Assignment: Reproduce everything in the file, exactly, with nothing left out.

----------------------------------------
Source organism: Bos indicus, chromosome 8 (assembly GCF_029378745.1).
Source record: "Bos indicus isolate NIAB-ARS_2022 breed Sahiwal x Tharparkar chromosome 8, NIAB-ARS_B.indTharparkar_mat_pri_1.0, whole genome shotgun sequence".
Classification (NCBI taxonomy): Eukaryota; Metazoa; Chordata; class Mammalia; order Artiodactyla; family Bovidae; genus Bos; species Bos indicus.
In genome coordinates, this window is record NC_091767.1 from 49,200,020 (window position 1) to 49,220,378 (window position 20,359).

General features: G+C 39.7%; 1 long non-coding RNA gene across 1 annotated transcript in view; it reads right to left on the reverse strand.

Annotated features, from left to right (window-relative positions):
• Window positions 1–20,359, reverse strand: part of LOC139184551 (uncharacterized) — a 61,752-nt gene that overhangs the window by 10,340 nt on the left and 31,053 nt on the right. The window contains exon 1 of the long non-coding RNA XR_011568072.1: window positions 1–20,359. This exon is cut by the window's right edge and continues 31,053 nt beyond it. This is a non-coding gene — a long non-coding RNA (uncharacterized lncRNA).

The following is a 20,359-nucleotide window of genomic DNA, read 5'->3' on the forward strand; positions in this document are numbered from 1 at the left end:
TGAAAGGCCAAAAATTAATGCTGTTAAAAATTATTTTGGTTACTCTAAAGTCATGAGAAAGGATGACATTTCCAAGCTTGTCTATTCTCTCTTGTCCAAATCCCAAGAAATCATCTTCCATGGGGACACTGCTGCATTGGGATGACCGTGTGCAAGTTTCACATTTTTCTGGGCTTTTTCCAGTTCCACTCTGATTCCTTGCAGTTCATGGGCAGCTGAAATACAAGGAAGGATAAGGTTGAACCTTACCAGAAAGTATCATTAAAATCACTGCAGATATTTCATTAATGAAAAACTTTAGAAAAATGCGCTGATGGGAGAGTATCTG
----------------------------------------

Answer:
Source organism: Bos indicus, chromosome 8 (assembly GCF_029378745.1).
Source record: "Bos indicus isolate NIAB-ARS_2022 breed Sahiwal x Tharparkar chromosome 8, NIAB-ARS_B.indTharparkar_mat_pri_1.0, whole genome shotgun sequence".
Classification (NCBI taxonomy): Eukaryota; Metazoa; Chordata; class Mammalia; order Artiodactyla; family Bovidae; genus Bos; species Bos indicus.
In genome coordinates, this window is record NC_091767.1 from 49,200,020 (window position 1) to 49,220,378 (window position 20,359).

General features: G+C 39.7%; 1 long non-coding RNA gene across 1 annotated transcript in view; it reads right to left on the reverse strand.

Annotated features, from left to right (window-relative positions):
• Window positions 1–20,359, reverse strand: part of LOC139184551 (uncharacterized) — a 61,752-nt gene that overhangs the window by 10,340 nt on the left and 31,053 nt on the right. The window contains exon 1 of the long non-coding RNA XR_011568072.1: window positions 1–20,359. This exon is cut by the window's right edge and continues 31,053 nt beyond it. This is a non-coding gene — a long non-coding RNA (uncharacterized lncRNA).

The following is a 20,359-nucleotide window of genomic DNA, read 5'->3' on the forward strand; positions in this document are numbered from 1 at the left end:
TGAAAGGCCAAAAATTAATGCTGTTAAAAATTATTTTGGTTACTCTAAAGTCATGAGAAAGGATGACATTTCCAAGCTTGTCTATTCTCTCTTGTCCAAATCCCAAGAAATCATCTTCCATGGGGACACTGCTGCATTGGGATGACCGTGTGCAAGTTTCACATTTTTCTGGGCTTTTTCCAGTTCCACTCTGATTCCTTGCAGTTCATGGGCAGCTGAAATACAAGGAAGGATAAGGTTGAACCTTACCAGAAAGTATCATTAAAATCACTGCAGATATTTCATTAATGAAAAACTTTAGAAAAATGCGCTGATGGGAGAGTATCTG